The TSDZ2 has been around for a while now, and early reliability issues seem to have been resolved. It is now a very viable alternative to the Bafang BBS02. And unlike the Bafang, Tonsheng specifically lists a 52v version.
The main difference between these two motors is the pedal assist. With the Tongsheng it is not a free ride. You are rewarded with more power only if you put the effort in.
The progressive surge of power you get in sport mode really does make you feel like the bionic man!
The Tongsheng uses torque sensing pedal assist. This gives you motor-assistance proportionate to how much force you are applying to the pedals. This makes for a very intuitive system right out-of-the-box.
Even using the 48v750w version, you still have to put some degree of effort into pedaling in order for the motor to work. I really like this, as it feels a like a Bosch motor on steroids!
The progressive surge of power you get in sport mode really does make you feel like the bionic man! The motor feels more like an extension to your own cycling abilities.
If you prefer to ride at a high pedalling cadence, it is worth noting that these motors do not produce any noticeable assistance above 90rpm. The initial burst of power fades quickly when these high cadences are reached, even though force is still being applied to the pedals.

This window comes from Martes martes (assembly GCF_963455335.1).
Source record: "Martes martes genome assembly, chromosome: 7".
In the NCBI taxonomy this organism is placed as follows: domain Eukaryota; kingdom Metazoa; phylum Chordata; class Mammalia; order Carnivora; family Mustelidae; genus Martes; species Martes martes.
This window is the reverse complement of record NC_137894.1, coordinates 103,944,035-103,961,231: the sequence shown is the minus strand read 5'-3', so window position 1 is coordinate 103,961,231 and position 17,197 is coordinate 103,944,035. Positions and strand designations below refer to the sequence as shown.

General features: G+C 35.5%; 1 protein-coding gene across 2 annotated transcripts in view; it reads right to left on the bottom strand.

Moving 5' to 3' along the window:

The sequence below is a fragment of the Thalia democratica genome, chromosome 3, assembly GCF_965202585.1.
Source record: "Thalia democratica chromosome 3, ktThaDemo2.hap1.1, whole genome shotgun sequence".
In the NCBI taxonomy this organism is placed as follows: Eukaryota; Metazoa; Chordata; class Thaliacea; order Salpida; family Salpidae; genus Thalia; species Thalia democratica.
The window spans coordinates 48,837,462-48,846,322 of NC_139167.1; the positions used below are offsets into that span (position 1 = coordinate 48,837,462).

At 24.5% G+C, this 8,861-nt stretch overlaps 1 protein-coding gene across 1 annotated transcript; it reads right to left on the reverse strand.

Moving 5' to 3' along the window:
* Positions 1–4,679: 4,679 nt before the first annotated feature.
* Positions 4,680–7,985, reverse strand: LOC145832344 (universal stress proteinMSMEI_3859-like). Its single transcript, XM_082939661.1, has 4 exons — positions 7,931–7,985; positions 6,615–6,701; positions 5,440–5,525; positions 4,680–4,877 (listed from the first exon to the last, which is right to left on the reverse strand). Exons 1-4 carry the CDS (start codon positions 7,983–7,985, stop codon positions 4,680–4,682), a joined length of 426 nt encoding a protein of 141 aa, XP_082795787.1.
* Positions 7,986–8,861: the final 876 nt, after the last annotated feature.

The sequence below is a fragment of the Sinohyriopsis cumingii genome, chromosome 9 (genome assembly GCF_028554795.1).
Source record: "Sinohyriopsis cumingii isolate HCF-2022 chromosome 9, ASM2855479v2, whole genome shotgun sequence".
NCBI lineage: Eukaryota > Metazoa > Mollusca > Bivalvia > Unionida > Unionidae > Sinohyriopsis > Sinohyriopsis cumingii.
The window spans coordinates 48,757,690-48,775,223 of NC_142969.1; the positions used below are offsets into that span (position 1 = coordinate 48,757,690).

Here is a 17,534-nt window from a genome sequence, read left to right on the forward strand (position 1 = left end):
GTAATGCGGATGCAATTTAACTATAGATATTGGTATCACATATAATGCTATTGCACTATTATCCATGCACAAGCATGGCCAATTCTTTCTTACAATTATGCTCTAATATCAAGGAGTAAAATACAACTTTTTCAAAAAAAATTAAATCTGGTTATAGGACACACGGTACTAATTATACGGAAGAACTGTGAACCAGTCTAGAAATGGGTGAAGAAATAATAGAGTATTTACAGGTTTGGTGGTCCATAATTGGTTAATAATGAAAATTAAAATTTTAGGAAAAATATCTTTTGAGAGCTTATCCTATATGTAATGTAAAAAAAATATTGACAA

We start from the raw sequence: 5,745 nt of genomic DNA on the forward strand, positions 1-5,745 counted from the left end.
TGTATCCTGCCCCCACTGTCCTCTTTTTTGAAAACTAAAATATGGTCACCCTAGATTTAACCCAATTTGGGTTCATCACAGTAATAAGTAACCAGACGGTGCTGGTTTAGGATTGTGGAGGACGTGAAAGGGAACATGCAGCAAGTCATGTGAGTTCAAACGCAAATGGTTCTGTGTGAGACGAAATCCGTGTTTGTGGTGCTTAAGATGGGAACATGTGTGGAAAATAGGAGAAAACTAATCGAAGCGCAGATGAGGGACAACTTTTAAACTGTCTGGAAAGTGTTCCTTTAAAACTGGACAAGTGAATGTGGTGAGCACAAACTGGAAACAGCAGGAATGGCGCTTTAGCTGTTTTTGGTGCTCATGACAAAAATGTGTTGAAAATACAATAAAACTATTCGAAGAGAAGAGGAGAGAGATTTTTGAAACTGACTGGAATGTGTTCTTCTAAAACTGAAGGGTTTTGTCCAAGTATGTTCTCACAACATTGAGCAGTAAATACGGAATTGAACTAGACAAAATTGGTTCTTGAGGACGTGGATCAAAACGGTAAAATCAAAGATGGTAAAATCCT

With the motor switched off, the Tongsheng wins, hands down over the Bafang. Although there is some increased pedalling resistance, it is nowhere near as noticeable as on the BBS02.
If the BBS02 is the lazy man’s electric bike conversion kit, then the TSDZ2 is for people that don’t mind working up a bit of a sweat. Although the 500w and 750w versions are substantially quicker than their lower powered counterparts, you still have to put in some effort to get the motor working.
The only downside with the Tongsheng motor, is programming the controller. It is possible but it is not as straightforward as with the Bafang, also you are limited to only 4 different levels of assist versus the Bafang’s 9 levels.
Pro’s and Con’s
- Very responsive pedal assist
- 9 levels of pedal assist
- Good spare parts availability – click here for list of parts
- Well established brand
- Very powerful
- Some reliability issues still persist
- Pedalling resistance, when motor is switched off